“Dad was just so sure that this kid was going to make it right to the top,” Richard Freyer said.
“He would tell anyone that would listen that Higgins would soon not only get to the top of the tree in Melbourne but would rewrite the record books.
“I don’t think too many people took him too seriously, but they would soon enough.”
Freyer’s father may also have changed history, as it was he who found Higgins hiding away in a boarding house, rethinking his career choices after he was beaten on a well-supported horse in Melbourne during the 1960s.
Jack Styring remembered that one day fellow racecaller Bert Bryant, who enjoyed a massive radio audience at the time, blasted Higgins for his poor ride on a well-fancied horse.
It turned out Bryant had a massive bet on the horse and could not resist the opportunity to publicly blame Higgins for the loss.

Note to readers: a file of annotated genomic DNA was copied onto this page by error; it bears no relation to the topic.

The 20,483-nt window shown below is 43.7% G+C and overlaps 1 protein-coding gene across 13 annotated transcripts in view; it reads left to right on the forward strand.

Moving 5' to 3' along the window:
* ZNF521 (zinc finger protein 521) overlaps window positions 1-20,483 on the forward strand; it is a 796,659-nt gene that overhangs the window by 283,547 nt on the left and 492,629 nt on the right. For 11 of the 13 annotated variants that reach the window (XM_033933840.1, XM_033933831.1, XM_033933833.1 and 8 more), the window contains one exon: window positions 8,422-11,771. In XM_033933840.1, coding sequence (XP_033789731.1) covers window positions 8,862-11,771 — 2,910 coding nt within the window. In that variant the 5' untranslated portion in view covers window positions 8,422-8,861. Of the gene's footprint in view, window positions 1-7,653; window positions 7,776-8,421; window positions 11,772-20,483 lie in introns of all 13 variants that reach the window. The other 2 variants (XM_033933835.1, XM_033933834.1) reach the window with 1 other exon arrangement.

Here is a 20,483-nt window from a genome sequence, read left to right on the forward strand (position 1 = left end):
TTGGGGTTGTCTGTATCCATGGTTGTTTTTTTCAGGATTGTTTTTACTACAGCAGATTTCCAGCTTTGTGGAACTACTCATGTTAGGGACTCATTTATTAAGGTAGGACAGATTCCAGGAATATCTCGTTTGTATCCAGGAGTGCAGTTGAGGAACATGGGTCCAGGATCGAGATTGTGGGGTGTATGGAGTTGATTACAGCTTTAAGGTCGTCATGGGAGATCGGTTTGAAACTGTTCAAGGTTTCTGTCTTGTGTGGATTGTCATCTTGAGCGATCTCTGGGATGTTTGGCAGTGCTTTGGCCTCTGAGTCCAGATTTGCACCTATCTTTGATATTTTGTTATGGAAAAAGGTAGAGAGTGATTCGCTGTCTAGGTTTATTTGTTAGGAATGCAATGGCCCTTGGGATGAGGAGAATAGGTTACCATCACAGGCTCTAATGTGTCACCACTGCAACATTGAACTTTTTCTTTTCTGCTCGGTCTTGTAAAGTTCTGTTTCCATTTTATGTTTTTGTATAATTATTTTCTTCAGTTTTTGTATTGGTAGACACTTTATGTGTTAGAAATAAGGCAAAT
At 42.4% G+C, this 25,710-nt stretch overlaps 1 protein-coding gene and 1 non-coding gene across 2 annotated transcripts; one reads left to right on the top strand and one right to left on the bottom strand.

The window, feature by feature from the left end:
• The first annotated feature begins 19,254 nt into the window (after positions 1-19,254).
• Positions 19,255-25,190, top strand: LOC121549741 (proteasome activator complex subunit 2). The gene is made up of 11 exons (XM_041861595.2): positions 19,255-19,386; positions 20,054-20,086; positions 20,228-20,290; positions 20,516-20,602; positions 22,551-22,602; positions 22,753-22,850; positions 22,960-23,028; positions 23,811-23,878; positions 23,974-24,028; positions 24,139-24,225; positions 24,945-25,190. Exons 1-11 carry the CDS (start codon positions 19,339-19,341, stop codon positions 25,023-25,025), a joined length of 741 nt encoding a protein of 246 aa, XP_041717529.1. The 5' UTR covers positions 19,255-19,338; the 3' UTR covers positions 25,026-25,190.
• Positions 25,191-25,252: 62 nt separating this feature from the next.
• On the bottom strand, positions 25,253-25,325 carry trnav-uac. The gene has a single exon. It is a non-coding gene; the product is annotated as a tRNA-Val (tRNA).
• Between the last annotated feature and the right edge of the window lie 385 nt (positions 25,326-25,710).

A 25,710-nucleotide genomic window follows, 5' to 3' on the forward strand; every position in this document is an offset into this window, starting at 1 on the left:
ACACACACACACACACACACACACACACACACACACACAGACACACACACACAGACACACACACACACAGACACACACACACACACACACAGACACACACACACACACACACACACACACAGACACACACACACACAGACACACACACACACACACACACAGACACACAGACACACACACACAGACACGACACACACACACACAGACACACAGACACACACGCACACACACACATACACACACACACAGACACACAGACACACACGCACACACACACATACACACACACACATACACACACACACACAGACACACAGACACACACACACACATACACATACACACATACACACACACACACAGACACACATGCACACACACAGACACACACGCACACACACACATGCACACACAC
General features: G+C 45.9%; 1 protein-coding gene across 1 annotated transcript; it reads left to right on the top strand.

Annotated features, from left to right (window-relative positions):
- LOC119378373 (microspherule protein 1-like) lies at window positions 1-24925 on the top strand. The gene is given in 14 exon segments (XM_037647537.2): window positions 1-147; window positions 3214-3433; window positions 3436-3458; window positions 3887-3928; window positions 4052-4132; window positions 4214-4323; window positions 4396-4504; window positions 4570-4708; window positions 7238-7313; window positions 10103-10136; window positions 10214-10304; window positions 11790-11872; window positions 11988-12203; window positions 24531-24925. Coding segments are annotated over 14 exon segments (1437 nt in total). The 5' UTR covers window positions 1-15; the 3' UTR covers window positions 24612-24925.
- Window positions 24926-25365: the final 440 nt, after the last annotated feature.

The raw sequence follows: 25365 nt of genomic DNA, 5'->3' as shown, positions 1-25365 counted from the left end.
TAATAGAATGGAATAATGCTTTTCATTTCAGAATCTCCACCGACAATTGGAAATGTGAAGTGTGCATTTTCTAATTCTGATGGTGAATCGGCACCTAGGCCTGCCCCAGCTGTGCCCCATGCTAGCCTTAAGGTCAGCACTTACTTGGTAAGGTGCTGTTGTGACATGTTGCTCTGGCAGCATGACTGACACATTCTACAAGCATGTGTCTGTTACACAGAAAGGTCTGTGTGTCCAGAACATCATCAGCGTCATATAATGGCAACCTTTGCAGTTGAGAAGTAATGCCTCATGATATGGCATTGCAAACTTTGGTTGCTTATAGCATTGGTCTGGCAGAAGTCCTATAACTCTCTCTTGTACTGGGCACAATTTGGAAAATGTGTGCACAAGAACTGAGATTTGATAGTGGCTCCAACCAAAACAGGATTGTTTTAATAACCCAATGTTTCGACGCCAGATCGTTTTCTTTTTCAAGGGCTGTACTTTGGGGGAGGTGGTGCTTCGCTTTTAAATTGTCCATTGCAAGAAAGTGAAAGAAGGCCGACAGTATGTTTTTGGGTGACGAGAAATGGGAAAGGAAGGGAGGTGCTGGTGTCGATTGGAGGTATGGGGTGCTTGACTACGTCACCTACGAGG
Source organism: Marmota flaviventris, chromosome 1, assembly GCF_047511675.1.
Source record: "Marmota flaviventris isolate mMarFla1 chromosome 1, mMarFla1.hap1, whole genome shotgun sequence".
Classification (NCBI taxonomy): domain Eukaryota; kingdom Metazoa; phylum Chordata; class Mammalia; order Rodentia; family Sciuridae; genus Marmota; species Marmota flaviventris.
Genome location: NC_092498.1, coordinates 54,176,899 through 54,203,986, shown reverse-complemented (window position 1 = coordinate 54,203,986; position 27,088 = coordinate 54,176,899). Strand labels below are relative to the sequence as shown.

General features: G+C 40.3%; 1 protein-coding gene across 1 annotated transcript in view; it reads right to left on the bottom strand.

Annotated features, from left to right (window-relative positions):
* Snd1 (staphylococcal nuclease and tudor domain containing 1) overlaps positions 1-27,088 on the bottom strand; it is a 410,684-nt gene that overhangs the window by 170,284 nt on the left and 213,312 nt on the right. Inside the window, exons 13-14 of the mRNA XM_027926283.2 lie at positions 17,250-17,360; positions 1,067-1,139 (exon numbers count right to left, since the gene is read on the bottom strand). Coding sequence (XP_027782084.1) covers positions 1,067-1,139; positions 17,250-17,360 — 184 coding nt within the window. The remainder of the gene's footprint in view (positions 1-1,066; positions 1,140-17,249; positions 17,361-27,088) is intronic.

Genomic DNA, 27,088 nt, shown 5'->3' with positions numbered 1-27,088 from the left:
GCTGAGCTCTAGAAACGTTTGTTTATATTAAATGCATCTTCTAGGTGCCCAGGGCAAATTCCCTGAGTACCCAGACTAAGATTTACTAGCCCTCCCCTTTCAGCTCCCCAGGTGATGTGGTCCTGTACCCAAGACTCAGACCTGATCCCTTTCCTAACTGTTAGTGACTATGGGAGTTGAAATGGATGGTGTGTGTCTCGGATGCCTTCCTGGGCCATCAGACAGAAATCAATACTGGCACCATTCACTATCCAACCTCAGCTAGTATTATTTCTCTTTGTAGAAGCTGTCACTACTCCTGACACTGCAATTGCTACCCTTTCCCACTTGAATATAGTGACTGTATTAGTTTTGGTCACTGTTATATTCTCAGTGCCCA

Higgins was shattered when he heard what Bryant had said about him and retreated to a nondescript boarding house in the Riverina.
Jack Freyer went looking for him and eventually found him.
Higgins’ confidence was shot and he initially refused to return to race riding.
But Freyer told Higgins that he thought he was as good asany jockey – even the much-renowned and loved rider Scobie Breasley.
He eventually convincedHiggins to return to the track and to prove his critics wrong.
Freyer then provided the jockey with a stream of Melbourne winners out of his own stable.
Other notable racing families around the district soon caught on that Jack Freyer had been right all along about this young jockey, and soon Higgins was riding for all the biggest country stables, including those of the wide-ranging Hoysted family.
Higgins remained forever loyal to Freyer and his family.
He said on his retirement from the saddle that Freyer’s claim to the press that the young Higgins was as good as any senior rider going around gave him a great amount of confidence.
“I was only 16 or 17 at the time and a lot of people laughed.
“But it gave me tremendous encouragement.”
This story Administrator ready to work first appeared on Nanjing Night Net.